And just like that, I’m on my 6th week of studying CXL Institute’s Conversion Rate Optimization minidegree program.
This week was pretty busy for me so I only got to go through Landing Page Optimization. The instructor for this course is Michael Aagard and it takes about 4 hours to go through the whole thing.
I’ll be sharing my insights and observations about this course. This course covers the basics, research, and user psychology needed to optimize your landing page.
But first, let’s talk about what a landing page is.
Landing Page: Definition
Technically speaking, a landing page is a page where a visitor lands on. So you can consider the first page of a website or a single page to get email addresses a landing page.
A landing page is structured and designed to convert a stranger or target audience into a lead. It has a specific offer to persuade the person to sign up to opt into an email list.
Here are some definitions from the course:
- It’s where a user lands on
- It’s the first page the user sees after clicking on an ad
- It’s a page that works and stands on its own regardless of the site or app
- It’s focused on one conversion goal
A good landing page needs to follow up on the promise seen on the ad it’s connected to. Moreover, it needs to answer relevant questions, show clarity, and address user objections.
When there’s too much going on or the page is asking a lot of information or action on the part of the user, it won’t be effective.
Usually, the landing page experience goes through this path
People search for something on Google right? Then at the top of the search engine result pages (SERPs) you’ll see an ad for something. As soon as the user clicks, he or she gets taken to a landing page where he learns about the offer. Now, if the landing page is optimized, the person would opt into the email list or sign up in the form.
Landing Page Optimization at a Glance
In the course, there are 6 steps to optimize the landing page:
- Conducting research
- Forming and validating a hypothesis
- Creating a treatment
- Starting an experiment
- Analyzing the data gathered
- Making a follow-up experiment
First, let’s talk about research. Research is the foundation of any landing page.
Now, there are two kinds of research done here. First, we have quantitative research which answers the questions “What?” and “Where?” do users leave the landing page without signing up on the form.
Second, we have qualitative research which answers “Why did the users exit the page without filling in the form?”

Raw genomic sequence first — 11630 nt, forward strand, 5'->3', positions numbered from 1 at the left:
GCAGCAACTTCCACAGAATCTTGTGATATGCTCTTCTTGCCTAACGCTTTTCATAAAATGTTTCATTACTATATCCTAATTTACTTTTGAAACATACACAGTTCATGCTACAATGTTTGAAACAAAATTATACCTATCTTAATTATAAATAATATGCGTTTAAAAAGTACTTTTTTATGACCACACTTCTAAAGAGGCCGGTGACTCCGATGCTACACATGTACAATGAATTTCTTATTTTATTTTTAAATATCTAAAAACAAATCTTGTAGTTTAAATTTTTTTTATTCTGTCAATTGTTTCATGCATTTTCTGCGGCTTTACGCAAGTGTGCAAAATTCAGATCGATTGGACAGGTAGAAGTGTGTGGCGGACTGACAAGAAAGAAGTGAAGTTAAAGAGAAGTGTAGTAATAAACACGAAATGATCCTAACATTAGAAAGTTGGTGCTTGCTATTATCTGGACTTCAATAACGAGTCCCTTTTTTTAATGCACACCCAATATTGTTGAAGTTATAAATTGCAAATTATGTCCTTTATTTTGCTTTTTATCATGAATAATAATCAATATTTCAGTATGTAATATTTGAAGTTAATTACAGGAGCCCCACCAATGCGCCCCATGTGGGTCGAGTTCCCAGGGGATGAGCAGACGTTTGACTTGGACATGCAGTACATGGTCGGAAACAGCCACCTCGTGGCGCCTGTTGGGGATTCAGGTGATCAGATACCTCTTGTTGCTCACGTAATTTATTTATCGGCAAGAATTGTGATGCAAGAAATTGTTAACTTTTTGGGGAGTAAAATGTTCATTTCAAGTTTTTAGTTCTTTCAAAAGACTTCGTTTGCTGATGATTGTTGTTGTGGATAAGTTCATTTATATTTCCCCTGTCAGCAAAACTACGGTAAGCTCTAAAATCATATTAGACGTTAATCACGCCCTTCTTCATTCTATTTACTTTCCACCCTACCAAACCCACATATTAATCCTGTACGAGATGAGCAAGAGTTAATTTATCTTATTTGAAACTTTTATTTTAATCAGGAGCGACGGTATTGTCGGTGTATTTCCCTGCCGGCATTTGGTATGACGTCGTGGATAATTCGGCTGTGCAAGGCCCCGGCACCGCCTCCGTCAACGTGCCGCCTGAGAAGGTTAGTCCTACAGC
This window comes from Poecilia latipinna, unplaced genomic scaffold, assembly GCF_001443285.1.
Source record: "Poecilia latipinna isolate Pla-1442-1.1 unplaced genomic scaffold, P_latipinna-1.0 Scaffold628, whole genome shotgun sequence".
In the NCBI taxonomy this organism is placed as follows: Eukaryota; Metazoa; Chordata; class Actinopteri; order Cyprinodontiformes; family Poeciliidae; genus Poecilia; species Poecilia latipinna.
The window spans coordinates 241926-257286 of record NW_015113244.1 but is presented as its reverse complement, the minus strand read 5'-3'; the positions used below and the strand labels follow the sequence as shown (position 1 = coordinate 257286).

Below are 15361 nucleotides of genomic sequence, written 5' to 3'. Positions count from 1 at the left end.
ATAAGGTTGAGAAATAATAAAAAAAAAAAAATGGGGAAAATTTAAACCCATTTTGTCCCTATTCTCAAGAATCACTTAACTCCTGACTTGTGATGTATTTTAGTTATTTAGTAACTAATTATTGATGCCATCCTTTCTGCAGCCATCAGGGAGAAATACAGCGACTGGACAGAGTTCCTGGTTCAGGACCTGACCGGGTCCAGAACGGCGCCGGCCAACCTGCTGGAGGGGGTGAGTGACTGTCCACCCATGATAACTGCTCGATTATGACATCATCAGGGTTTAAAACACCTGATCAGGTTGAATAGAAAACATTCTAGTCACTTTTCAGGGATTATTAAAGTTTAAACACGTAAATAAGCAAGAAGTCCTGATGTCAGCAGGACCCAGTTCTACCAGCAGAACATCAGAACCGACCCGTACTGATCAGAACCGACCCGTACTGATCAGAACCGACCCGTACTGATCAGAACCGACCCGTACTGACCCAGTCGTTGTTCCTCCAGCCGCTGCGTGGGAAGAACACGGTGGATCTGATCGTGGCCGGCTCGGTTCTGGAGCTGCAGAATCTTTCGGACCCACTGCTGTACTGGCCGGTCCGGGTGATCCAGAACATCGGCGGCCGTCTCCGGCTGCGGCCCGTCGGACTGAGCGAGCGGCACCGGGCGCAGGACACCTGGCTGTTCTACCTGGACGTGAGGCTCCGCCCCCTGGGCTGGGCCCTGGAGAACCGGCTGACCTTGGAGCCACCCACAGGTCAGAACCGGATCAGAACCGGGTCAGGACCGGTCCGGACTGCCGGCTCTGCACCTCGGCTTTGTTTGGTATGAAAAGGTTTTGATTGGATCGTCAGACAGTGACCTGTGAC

Fast Vs. Slow Thinking
I think we touched upon these topics in previous posts but Michael wanted to show how these are important in landing page optimization.
Basically, we have two kinds of thinking: intuitive thinking and analytical thinking. For instance, for a math problem, it’s easy to answer 2×2 but it takes a while to compute 34 x25, right?
When it comes to the buying decision, most of us think quickly like will I buy this or not? (intuitive thinking) And when we do buy something, we need to justify it with logical reasons (analytical thinking).
Fast or intuitive thinking is automatic, subconscious, and in the moment. On the other hand, slow or analytical thinking takes a lot of effort, is logical, conscious, and involves planning ahead of time.
Michael then talks about the law of least effort. In short, we don’t like taking too much effort trying to understand something like for instance what a landing page is offering. We ask ourselves , “Is this worth my effort?”
The instructor then shared some common cognitive biases such as priming, framing, and what you see is all there is.
Let’s start with priming.
Priming states that exposing somebody to a stimulus influences his or her response to a subsequent stimulus. It’s like he’s getting himself or herself ready for what’s to come.
Next, there’s framing. Framing states that the way you present a message has a solid and direct impact on the way people perceive it.
He gave an example:
Order Information and Prices vs. Get Information and Prices
The first headline is kind of vague and confusing, huh? But with the second one, it’s simple and clear.
For this one, I would cite information hierarchy. The biggest and boldest font is what we see first. So, in our mind, it’s the most important one. Likewise, we don’t pay much attention to small letters. But please, still read the fine print.
Lastly, we have what you see is all there is. It’s like saying what you see get. This means you need to put all the information needed for the user to make a decision because they’d take it as is.
Dopamine and Cortisol
Dopamine is a feel good hormone. And in user psychology, people like it when their action is rewarded. This means you need to make sure that you deliver whatever it is you promise in your ad and in your form.
Meanwhile, cortisol is triggered when you’re stressed. If you make things difficult for the user, he or she may stop engaging with your site.
As with the previous courses I’ve taken, I enjoyed watching and learning about the lessons. They were organized and well presented.
I like that Michael really opened up Google Analytics to show where exactly you need to look to see what you need to improve. For instance, you need to take a look at the bounce rate and exit pages to understand better the what and where of your user’s actions.
However, I wish that the notes were a lot more detailed so that when you download them, you have a lot of information already. To be honest, I’m only more than halfway through this course but I can tell that it’s something that’s pretty handy to increase conversions.
I love Michael’s energy and pace. He shares practical tips and his class is relatively easy to follow.